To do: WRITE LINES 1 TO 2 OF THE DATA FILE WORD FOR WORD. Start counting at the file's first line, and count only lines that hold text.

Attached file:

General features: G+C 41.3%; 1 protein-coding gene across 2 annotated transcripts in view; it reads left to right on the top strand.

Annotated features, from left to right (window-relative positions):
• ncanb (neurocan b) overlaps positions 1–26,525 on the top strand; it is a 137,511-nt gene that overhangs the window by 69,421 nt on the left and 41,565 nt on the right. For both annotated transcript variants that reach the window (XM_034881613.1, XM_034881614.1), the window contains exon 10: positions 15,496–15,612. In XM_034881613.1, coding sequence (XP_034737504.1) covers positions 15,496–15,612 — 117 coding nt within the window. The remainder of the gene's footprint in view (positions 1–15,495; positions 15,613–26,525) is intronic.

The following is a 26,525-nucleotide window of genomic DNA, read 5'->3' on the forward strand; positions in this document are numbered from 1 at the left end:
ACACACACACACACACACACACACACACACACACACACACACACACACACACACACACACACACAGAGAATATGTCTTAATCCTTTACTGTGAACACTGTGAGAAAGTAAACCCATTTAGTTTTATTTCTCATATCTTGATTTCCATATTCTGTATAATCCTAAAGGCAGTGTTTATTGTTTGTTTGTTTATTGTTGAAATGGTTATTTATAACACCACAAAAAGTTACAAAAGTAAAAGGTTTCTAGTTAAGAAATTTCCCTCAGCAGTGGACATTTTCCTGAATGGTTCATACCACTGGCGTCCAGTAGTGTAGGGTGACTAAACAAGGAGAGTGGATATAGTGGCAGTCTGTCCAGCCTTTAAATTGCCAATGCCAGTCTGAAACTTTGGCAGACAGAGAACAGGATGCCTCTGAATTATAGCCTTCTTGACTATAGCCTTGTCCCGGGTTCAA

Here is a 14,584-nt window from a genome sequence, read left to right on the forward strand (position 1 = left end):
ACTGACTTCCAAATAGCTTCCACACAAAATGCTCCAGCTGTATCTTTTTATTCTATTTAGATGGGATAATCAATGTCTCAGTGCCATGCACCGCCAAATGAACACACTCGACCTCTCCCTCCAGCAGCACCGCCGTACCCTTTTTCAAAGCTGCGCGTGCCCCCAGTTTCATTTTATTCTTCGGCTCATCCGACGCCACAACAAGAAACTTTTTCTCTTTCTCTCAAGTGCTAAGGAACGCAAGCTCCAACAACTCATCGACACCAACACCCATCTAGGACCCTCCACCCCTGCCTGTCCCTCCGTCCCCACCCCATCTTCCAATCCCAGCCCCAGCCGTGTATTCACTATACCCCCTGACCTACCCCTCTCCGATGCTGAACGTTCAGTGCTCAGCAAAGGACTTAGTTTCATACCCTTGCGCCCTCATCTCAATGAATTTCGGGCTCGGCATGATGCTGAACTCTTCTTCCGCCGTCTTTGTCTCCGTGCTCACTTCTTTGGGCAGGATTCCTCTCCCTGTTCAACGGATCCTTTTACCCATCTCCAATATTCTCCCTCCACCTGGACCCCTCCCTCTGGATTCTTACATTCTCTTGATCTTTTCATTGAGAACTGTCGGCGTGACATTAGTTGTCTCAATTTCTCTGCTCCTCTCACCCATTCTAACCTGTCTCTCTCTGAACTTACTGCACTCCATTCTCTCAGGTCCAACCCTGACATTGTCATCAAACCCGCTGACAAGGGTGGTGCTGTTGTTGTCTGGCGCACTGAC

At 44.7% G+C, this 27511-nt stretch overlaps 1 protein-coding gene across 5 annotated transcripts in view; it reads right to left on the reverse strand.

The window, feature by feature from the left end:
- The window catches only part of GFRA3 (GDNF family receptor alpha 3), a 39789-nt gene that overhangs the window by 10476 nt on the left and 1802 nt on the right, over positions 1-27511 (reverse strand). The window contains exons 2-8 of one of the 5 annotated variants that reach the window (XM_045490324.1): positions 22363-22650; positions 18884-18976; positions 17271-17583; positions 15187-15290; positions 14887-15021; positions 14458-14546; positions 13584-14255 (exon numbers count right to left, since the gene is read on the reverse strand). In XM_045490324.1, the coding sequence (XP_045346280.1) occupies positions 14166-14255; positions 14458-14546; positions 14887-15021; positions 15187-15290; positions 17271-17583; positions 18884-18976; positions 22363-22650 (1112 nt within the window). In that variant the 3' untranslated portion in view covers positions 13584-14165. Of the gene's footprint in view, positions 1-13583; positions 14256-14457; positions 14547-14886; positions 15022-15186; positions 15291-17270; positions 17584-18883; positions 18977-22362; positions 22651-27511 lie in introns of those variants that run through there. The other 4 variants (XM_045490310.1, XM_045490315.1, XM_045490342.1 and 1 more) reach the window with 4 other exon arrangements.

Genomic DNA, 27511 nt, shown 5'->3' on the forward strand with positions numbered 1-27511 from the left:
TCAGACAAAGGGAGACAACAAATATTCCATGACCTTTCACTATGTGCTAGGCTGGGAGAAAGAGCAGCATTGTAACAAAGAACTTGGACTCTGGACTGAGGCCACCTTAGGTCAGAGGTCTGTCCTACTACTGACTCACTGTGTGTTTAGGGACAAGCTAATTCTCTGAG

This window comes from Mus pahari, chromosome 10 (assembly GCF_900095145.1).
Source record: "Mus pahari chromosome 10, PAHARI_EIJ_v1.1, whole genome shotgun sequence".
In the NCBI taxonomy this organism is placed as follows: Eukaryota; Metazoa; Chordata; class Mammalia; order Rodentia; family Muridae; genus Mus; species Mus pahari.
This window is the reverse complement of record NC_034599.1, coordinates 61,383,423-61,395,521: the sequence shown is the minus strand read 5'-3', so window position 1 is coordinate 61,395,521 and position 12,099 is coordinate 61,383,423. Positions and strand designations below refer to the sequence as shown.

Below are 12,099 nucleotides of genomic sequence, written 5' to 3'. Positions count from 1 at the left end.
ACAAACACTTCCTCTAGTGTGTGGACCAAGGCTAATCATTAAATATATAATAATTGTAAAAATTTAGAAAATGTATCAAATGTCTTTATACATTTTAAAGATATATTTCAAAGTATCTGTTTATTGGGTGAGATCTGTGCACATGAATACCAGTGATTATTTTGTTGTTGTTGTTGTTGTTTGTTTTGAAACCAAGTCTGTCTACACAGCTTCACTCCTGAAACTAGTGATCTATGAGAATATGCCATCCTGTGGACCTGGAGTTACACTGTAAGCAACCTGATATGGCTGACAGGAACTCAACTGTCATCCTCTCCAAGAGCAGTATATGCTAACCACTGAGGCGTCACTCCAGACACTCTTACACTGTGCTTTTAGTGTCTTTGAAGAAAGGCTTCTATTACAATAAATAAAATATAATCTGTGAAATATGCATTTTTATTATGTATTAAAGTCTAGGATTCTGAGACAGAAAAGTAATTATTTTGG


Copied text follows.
General features: G+C 41.3%; 1 protein-coding gene across 2 annotated transcripts in view; it reads left to right on the top strand.

Annotated features, from left to right (window-relative positions):